The West

The Magnets. Picture: Supplied

The Magnets might be the new faces of a cappella singing but their origins can be traced way back to the barbershop quartets of more than a century ago.

This close-harmony style of singing - just the voice without musical instruments - originated in the barbershops of the US which were more like community centres.

Men, usually Afro-Americans, would sing spiritual and popular songs in close harmony while waiting for their haircuts. It must have been better than reading months-old magazines.

It's a fair bet that this British six-piece has not spent much time hanging around hairdressers but they've taken this traditional art form and given it a good shake.

Their close harmonies create chords with their voices that underpin the melody line in self-penned songs and pop classics.

They've also added "beat-box" sounds to their mix - percussive and bass lines that sound like a set of drums and an acoustic bass instrument instead of the human voice close to a microphone.

The Magnets began their career in England in 2001 when they won a talent contest that led to a recording contract with EMI.

"Before that we were a group of guys who used to sing together at university," co-founder Nic Doodson says from his home in London. "We only did it at the time because it was fun, and we thought it was a way to attract the girls.

"We also thought that if we could get some gigs at university balls it would be a way to get in for free."

The breakthrough talent contest was what Doodson calls an old-fashioned television show before the arrival of blockbuster searches such as The X-Factor and Idol.

"When we won that contest we had to make a decision about our future," Doodson says.

That decision was complicated by the fact that since their student days at the University of London the young men had gone on to jobs as graduates.

For Doodson his "real" job was in management consultancy for international accounting firm Price Waterhouse.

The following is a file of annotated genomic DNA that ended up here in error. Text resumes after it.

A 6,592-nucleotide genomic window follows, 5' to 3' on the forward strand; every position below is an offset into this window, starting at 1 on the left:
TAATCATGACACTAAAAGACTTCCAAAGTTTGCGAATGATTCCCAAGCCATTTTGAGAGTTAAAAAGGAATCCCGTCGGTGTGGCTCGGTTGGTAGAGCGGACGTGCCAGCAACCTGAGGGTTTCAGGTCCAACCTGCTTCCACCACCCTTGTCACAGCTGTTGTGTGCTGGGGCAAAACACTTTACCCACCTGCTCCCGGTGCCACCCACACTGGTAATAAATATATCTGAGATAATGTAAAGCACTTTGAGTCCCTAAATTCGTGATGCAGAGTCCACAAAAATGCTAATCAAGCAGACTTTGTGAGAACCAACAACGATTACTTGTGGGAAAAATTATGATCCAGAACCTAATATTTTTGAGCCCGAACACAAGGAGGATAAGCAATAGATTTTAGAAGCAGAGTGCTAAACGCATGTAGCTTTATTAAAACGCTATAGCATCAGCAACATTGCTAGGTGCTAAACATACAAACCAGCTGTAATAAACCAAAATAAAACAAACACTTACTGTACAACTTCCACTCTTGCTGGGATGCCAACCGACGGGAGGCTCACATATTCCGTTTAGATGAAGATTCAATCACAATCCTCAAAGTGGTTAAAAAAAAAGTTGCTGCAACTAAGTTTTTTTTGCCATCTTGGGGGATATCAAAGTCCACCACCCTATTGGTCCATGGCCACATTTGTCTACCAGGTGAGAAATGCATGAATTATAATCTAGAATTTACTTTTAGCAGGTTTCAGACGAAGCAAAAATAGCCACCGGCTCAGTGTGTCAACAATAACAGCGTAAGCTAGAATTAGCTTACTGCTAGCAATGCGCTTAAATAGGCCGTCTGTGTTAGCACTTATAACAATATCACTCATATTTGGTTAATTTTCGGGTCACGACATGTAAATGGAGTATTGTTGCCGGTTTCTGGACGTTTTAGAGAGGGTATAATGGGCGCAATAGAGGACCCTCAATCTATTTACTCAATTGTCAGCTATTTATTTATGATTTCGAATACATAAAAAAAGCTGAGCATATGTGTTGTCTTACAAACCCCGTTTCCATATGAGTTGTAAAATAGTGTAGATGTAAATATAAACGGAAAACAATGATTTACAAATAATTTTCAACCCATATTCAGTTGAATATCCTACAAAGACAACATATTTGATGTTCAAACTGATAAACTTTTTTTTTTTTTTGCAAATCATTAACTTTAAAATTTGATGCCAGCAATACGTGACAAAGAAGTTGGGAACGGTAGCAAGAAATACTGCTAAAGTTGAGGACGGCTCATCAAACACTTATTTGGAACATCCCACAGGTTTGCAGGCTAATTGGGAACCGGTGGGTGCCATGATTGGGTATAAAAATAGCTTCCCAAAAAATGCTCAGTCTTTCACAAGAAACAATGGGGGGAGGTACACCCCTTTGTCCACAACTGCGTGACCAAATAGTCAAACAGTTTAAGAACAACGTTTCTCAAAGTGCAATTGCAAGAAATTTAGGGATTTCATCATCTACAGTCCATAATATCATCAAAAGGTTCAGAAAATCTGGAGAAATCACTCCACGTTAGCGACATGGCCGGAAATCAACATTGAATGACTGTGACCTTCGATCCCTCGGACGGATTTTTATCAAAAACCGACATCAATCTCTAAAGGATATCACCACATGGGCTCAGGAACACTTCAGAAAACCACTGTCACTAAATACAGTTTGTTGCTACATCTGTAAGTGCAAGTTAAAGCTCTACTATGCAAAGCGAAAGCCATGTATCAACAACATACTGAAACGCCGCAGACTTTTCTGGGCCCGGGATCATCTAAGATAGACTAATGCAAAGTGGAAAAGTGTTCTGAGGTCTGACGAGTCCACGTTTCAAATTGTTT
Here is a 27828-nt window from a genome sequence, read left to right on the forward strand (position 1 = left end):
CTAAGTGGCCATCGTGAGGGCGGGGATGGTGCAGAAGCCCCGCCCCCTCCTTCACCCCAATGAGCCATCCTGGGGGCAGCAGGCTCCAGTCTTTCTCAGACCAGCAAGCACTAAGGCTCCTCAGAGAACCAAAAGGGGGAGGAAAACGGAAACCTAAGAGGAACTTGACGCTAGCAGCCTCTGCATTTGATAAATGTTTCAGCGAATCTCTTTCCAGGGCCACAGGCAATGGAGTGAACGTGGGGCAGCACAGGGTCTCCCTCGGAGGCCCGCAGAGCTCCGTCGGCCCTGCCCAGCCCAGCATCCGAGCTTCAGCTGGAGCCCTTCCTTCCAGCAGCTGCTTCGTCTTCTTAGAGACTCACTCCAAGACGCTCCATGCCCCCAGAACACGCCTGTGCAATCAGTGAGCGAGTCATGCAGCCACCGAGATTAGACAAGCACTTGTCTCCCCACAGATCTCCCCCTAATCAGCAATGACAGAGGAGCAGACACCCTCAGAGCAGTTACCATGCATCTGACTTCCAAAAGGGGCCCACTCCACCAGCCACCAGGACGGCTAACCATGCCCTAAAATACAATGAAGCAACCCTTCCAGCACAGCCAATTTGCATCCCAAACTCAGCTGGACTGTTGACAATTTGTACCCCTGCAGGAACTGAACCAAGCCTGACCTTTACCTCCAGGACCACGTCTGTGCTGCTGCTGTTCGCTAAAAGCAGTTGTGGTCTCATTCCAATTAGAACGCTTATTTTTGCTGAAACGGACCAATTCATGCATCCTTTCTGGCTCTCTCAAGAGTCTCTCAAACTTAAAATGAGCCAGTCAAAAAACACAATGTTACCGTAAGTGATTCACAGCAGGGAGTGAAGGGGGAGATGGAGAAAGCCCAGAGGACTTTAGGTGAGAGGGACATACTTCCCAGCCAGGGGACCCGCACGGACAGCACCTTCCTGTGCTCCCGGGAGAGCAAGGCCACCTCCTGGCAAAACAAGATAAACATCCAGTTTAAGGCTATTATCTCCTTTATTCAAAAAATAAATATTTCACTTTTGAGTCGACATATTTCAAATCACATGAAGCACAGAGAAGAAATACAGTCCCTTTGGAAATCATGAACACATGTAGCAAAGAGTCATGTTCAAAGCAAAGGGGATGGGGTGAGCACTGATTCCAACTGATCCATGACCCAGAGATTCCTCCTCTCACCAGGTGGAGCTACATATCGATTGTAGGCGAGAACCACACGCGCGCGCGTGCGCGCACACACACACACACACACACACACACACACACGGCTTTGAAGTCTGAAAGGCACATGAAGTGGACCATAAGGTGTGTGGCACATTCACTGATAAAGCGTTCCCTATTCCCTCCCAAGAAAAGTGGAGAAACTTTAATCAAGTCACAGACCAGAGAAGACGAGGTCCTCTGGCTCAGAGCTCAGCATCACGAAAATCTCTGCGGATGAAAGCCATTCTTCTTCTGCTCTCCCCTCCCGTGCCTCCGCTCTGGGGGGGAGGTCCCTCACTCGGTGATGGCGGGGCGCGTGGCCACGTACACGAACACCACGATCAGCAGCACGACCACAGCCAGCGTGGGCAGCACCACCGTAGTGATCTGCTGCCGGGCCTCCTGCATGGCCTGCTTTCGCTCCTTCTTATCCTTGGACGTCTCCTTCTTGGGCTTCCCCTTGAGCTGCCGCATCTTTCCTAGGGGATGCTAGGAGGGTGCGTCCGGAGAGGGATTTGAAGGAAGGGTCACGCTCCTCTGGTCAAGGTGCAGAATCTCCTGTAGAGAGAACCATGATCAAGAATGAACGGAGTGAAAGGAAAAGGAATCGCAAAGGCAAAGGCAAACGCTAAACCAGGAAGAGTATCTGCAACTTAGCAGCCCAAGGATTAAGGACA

Only one of the sextet had studied music - Steve Trowell - who continues to write most of the original songs performed by the Magnets.

Asked why the group had decided to incorporate the beat-box into their performance style, Doodson says it was simply to create a point of difference. "No other a cappella group was using a beat-box so we thought it would be a good idea," he says.

Their performances at the Fringe Festival will be their second visit to Perth in the past three years, this time on the back of the release of their new album All This Time, the title track a fresh look at Sting's old number.

The Magnets' repertoire also includes re-interpretations of familiar songs from artists such as Adele, Dire Straits, Bon Jovi, Blur, Led Zeppelin, Lady Gaga and 10CC.

"We'll also be doing a couple of numbers by AC/DC," Doodson says. On the list is the Aussie boys' classic It's a Long Way to the Top.

And speaking of the top, the Magnets are hoping to crack the US market this month, just before they come to Perth.

"Our management has organised a showcase at a theatre on Broadway where agents will get to see us," Doodson says.

If the Americans still need to be convinced of their talents, fans of the former a cappella boy band - now men in their 30s with families - already know their talents.

The West Australian

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